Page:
Funding Sources

Home modifications are not typically covered by health insurance or Medicare. This means that many people must pay for them out of their own pocket. However, if you know where to look, it may be possible to find alternative funding sources for your home modifications. Listed below are some potential sources for home modification funding. Often times, funding options will vary depending on which state, county and city that you live in. Beyond Barriers can help you determine what funding assistance you may qualify for.

If you have any questions regarding funding sources for home modifications, please contact Beyond Barriers toll-free at 1-800-561-2223.

Minnesota Housing Finance Agency

Home Improvement Loans for Minnesota Homeowners

Minnesota Housing offers two financing programs for homeowners looking to make improvements on their homes including home modifications for accessibility. These programs are the Fix-Up Fund and the Rehabilitation Loan Program.

Fix-Up Fund Features

  • Hire a contractor or do the work yourself
  • Maximum loan term of 10 to 20 years based on the loan amount
  • Loan amounts of $2,000 to $50,000
  • Unsecured loans up to $15,000
  • Credit Score of 680 for unsecured loans and 620 for secured loans
  • Convenient application through our statewide network of local lenders

Energy/Accessibility Loan Features

  • No income limit
  • Maximum loan amount of $15,000
  • 10 to 20 year repayment terms
  • Credit score of 620
  • Lower interest rates than other loans offered by MN Housing Finance Agency

Rehabilitation Loan Features

  • Maximum loan amount is $27,000
  • Maximum loan term is 15 years for properties taxed as real property and 10 years for mobile/manufactured homes taxed as personal property located in a mobile home park.
  • Can be used for rehabilitation of:
    • single-family homes
    • an eligible one-unit dwelling in an eligible Planned Unit Development (PUD)
    • townhomes
    • a condominium unit
    • duplexes
    • manufactured housing taxed as real or personal property
  • All loans are forgiven if the borrower does not sell, transfer title, or ceases to occupy the property during the loan term.

For more information and eligibility requirements, visit the Minnesota Housing Finance agency website.

Homeservices Lending, LLC

A home improvement loan through Homeservices Lending can help you pay for simple jobs or more complex remodeling to renovate your home. Financing may be tax deductible (consult your tax advisor on the deductibility of interest). Monthly payments are typically lower than credit cards or personal loans because the cost is spread over the entire length of your loan.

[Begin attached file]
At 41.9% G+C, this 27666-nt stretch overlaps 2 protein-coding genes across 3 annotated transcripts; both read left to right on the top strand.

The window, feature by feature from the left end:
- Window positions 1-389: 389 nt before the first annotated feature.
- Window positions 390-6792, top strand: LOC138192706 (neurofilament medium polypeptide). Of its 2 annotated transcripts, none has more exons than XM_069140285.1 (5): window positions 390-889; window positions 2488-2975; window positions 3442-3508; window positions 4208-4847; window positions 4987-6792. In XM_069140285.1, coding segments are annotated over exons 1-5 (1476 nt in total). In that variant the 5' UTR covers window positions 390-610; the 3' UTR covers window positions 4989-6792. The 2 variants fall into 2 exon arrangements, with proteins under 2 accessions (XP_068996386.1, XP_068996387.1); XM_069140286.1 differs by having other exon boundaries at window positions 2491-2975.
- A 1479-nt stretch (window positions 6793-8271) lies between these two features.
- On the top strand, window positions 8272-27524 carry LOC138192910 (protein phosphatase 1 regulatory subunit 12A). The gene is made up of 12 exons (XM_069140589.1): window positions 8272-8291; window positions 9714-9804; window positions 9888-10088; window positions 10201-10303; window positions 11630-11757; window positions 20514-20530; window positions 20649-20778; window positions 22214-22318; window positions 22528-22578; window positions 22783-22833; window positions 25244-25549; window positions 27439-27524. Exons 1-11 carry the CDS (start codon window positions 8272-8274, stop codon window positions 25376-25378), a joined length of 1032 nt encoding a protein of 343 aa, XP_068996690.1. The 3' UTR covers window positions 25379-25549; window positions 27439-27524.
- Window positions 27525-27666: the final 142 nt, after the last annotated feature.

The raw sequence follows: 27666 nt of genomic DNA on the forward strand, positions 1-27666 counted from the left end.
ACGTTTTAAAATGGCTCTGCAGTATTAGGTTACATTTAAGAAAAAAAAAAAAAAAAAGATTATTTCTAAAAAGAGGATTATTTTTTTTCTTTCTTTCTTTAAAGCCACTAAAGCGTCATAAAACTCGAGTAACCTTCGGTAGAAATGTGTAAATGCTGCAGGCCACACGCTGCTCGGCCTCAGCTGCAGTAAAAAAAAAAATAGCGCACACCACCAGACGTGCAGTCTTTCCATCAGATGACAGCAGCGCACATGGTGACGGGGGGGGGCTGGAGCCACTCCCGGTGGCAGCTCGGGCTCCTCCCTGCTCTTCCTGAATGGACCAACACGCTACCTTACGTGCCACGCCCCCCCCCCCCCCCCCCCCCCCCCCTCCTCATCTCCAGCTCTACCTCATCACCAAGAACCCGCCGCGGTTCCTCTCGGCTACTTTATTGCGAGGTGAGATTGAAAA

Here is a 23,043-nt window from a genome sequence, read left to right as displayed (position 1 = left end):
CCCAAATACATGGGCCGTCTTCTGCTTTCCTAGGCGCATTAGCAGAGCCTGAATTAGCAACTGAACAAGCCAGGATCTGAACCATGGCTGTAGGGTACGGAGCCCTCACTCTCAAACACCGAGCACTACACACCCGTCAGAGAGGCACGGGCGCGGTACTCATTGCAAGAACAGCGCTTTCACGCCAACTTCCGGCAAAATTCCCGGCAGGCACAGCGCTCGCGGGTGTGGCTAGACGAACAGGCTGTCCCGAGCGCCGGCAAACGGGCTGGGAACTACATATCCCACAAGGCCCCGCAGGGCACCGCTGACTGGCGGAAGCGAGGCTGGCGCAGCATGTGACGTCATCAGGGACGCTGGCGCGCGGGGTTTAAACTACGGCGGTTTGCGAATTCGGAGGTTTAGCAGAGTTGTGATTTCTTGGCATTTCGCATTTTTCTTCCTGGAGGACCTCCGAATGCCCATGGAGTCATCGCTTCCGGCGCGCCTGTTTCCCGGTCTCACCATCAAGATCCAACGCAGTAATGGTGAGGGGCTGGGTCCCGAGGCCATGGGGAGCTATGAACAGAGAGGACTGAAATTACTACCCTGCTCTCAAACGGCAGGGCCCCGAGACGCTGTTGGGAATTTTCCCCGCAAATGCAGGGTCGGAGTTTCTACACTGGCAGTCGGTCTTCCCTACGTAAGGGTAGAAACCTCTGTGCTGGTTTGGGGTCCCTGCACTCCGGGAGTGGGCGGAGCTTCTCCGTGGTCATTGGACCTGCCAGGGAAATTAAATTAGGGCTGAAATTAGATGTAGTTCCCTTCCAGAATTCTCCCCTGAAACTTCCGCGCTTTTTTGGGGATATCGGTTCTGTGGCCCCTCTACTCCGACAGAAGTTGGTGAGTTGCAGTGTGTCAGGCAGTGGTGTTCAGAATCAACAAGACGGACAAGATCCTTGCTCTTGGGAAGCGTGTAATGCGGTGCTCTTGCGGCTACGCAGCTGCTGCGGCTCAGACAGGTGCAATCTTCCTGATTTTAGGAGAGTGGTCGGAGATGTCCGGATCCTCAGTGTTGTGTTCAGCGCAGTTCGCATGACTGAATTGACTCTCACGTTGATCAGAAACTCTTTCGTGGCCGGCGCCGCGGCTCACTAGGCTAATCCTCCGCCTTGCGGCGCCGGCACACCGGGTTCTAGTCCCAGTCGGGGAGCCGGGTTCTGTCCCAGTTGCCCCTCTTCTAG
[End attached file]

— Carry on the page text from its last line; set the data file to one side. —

Perhaps you’d like to:

  • Update a home’s features or enjoy more living space while remaining in a familiar neighborhood.
  • Make a home more accessible or create a separate living area for another family member.
  • Personalize your home to fit your lifestyle by finishing a basement or adding an attic bedroom.
  • Buy a foreclosure or a short sale and plan improvements to make the home fit your needs and tastes.

You can certainly pay for home improvements with a personal loan or other types of financing. However, these methods may have higher interest rates, which can result in higher monthly payments. Paying with cash ties up funds that could be in an interest-producing account for emergencies. Consider all of your options so you can make an informed decision.

Edina Realty Mortgage
6800 France Avenue South, Suite 600, Edina, MN 55435
Manager: Joe E. Brown – NMLS 517085
Office Phone: 952-928-5563

Website: https://edinarealtymortgage.com/

Wisconsin IRIS Program is a Medicaid Home and Community-Based Services

The IRIS Program is a Medicaid Home and Community-Based Services (HCBS) waiver for self-directed long-term supports. The program is an option for adults with long term care needs. The Wisconsin Department of Health Services, Division of Medicaid Services (DMS), Office of IRIS Management under the authorization of the Centers for Medicaid and Medicare Services (CMS) is responsible for oversight of the IRIS program. IRIS is available to Wisconsin residents determined financially eligible for Medicaid, functionally in need of nursing home or Intermediate Care Facility for Individuals with Intellectual Disabilities (ICF/IID) level of care; and living in a county where managed long-term care and IRIS are available. People who are eligible have the choice of IRIS or managed care through their local Aging and Disability Resource Center (ADRC).

For more information about the IRIS Program, contact:

Wisconsin Department of Health Services
Division of Medicaid Services
Office of IRIS Management
1 West Wilson Street, Room 655
P.O. Box 7851
Madison WI 53707-7851
Fax #: 608-224-5727
DHSIRIS@wisconsin.gov (link sends e-mail)

For information on how to apply for the IRIS Program, contact your local ADRC to see if you may be eligible.
People who are enrolled in IRIS who are seeking assistance should contact their IRIS Consultant or the IRIS Service Center at 1-888-515-IRIS (4747).

U.S. Department of Veterans Affairs

Specially Adapted Housing (SAH) Grant

Veterans who have specific service-connected disabilities may be entitled to a grant to meet their adaptive needs. The goal of the Specially Adapted Housing (SAH) Grant Program is to provide a barrier-free living environment which affords the veteran a level of independent living that he or she may not have otherwise enjoyed. The SAH grant is generally used to create a wheelchair accessible home. This grant is currently limited to $63,780.

The SAH grant is available to veterans who have a service-connected disability due to military service, entitling them to compensation for permanent and total disability due to:

  • The loss or loss of use of both lower extremities, such as to preclude locomotion without the aid of braces, crutches, canes, or a wheelchair, or
  • Blindness in both eyes, having only light perception, plus loss or loss of use of one lower extremity, or
  • The loss or loss of use of one lower extremity together with (1) residuals of organic disease or injury, or (2) the loss or loss of use of one upper extremity, which so affects the functions of balance or propulsion as to preclude locomotion without the aid of braces, crutches, canes, or a wheelchair or,
  • The loss or loss of use of both upper extremities such as to preclude use of the arms at or above the elbow.

Special Home Adaptations (SHA) Grant

Veterans who have specific service-connected disabilities may be entitled to a grant for the purpose of modifying an existing home to meet their adaptive needs. The Special Home Adaptations (SHA) grant is generally used to assist veterans with mobility throughout their homes. This grant is currently limited to $12,756.